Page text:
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Computational Structural Biology group focusing on dissecting, understanding and predicting biomolecular interactions at the molecular level.

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HADDOCK2.2 manual


HADDOCK consists of a collection of python and CNS scripts and other additional scripts and programs (csh, awk or gawk, perl, c++). We have been running HADDOCK without problems on linux and MacOSX systems. HADDOCK has also been installed on IBM and SGI systems, requiring modifications in some scripts to properly define the path of awk or gawk. Installation on other architectures should work but has not been tested.

Important: Python version 2.7 or higher (not tested on 3>) and CNS needs to be recompiled with the files provided in the haddock2.2/cns1.3 directory in order to use the new HADDOCK2.2 features (like radius of gyration and pseudo-contact shifts restraints.

Note that HADDOCK is NOT supported on Windows systems.

The HADDOCK distribution comes as a gzipped tar file haddock2.2.tgz. To install HADDOCK uncompress this file and untar it with:
    tar xvfz haddock2.2.tgz
This will create a directory called haddock2.2 containing various subdirectories:
  • Haddock: contains all the python scripts

  • cgi: cgi scripts (these are installed on our web server). You can install them locally on your server and modify the html files to access them.

  • cns1.1: contains a number of CNS routines (including the VEAN statement) with a few small modifications use with HADDOCK. We recommend to recompile CNS with these routines.

  • cns1.2: contains a number of CNS routines (including the VEAN statement) with a few small modifications use with HADDOCK. We recommend to recompile CNS with these routines.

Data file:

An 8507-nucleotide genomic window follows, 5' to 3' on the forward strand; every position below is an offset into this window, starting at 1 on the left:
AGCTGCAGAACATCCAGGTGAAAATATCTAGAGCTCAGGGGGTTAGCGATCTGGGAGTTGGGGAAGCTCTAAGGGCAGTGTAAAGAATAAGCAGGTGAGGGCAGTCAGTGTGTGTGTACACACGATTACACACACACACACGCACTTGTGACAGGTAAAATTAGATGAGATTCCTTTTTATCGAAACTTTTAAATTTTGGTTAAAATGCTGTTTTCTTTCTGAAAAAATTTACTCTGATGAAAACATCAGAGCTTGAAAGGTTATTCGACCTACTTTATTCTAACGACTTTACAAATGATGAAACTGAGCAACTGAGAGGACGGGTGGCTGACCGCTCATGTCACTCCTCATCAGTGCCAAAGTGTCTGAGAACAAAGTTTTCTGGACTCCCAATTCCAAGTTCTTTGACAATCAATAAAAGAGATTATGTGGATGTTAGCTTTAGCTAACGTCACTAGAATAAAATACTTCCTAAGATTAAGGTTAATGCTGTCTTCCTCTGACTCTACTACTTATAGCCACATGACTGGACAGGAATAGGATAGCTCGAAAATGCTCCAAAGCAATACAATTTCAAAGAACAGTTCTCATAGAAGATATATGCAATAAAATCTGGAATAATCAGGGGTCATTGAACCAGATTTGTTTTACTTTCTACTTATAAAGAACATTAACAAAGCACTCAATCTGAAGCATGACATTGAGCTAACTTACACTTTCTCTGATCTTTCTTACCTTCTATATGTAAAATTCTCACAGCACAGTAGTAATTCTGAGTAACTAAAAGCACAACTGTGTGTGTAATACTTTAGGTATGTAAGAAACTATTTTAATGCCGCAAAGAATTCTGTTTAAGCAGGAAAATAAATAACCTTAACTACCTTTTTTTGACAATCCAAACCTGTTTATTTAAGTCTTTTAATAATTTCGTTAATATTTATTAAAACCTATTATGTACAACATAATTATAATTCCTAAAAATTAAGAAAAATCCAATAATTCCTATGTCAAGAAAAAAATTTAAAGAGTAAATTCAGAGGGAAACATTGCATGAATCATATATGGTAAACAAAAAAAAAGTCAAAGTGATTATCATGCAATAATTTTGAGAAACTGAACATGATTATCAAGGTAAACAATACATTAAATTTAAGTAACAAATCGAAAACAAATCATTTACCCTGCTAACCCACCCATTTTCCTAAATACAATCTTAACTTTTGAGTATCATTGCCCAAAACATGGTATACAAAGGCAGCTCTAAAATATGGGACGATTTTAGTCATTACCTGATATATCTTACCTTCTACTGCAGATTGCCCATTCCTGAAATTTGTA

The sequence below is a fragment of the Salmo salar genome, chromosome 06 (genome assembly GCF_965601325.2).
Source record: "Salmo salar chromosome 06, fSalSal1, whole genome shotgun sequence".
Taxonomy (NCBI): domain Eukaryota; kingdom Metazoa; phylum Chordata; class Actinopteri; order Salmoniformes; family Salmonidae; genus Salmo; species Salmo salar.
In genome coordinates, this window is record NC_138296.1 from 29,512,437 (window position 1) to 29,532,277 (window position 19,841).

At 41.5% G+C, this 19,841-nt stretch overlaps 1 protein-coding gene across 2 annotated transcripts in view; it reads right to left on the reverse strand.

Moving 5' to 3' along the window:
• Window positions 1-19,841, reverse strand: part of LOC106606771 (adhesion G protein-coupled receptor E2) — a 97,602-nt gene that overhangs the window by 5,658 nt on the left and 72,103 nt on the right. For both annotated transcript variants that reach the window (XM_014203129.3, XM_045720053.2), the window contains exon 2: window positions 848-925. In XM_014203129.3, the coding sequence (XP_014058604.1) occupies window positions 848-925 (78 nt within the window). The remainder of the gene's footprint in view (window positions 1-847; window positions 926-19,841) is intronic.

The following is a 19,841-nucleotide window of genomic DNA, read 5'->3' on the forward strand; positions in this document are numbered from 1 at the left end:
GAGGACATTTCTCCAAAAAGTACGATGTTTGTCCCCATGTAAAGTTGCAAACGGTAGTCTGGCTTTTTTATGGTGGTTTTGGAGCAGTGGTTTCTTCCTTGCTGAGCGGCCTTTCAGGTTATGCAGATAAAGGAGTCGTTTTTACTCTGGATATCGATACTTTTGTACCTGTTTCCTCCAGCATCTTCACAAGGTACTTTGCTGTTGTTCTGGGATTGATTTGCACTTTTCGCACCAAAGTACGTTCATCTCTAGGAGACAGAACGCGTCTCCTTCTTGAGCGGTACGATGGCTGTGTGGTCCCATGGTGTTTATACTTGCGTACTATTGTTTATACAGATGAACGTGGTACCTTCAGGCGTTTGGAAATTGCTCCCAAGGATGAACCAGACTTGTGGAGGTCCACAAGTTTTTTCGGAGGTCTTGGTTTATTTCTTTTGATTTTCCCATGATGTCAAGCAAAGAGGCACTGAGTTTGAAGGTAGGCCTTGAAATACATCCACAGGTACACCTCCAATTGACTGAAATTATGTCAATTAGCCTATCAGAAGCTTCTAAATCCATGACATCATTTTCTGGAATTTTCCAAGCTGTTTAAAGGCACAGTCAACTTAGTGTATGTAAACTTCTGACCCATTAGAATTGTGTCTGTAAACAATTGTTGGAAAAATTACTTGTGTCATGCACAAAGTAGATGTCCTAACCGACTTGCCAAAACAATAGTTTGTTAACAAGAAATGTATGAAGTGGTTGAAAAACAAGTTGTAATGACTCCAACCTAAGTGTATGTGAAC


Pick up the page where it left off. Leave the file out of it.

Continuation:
• doc: contains a README file pointing to the online HADDOCK manual

  • examples: contains examples for running HADDOCK

  • examples-run-data: contains a script with which pre-calculates example runs can be downlaoded

  • protocols: contains the CNS scripts

  • tests: a short version of the examples to test modifications to the sofware

  • tools: contains various awk, csh and perl scripts for preparation of PDB files and analysis

      NOTE: check that the correct location of awk, gawk and perl are defined for your system in the various awk and perl scripts.

  • toppar: contains CNS topology and parameter files.

  • RDCtools: contains scripts (python and gawk) to generate RDC restraints (SANI) or intervector projection angle restraints (VEAN) including examples. See RDC restraints for information.

  • DANItools: contains scripts (csh and gawk) to generate diffusion anisotropy restraints (DANI) , calculate tensor parameters and analyze PDB files. See DANI restraints for information.

In the main haddock directory you will find setup files named haddock_configure.csh and which you should edit to define a number of environment variables. Two examples are provided (for setup under MacOSX and linux)
# HADDOCK configuration file
setenv HADDOCK /home/abonvin/haddock2.2
alias  haddock2.2 `which python` $HADDOCK/Haddock/
# Define location of third party software
setenv NACCESS /software/bin/naccess
setenv PALES   /software/bin/pales
setenv PROFIT  /software/bin/profit
setenv TENSOR2 /software/bin/tensor2
    Note that this is a csh/tcsh script. An example of a bash script is also provided.

Also control the various scripts in the tools directory for a proper definition of the location of gawk (or awk if gawk is not installed) and perl and compile the various C++ programs in the tools directory by typing in the main haddock directory:
   make clean; make
If needed, edit the Makefile files in tools to define the c++ compiler and compiler flags.

To initialize and run HADDOCK then simply source the haddock_configure.csh file with e.g. under csh/tcsh:
   source haddock_configure.csh
Before running HADDOCK2.2 you need of course to install python version 2.7 or higher and CNS.

The additional required software and licenses required to run HADDOCK (e.g. CNS) should be obtained directly from the distribution sites. (see the software links).

Special topics:

If you are going to run HADDOCK without using a queuing system, e.g. simply csh, it is recommended to use full pathnames for the job files. This can be defined in the python file located in the Haddock/Main directory.

In our environment, we are making use of various queuing systems (PBS, torque) with wrapper scripts that require the jobs to be submitted from the local directory. Because of that our default setup does not use long filenames, i.e. useLongJobFileNames is set to 0.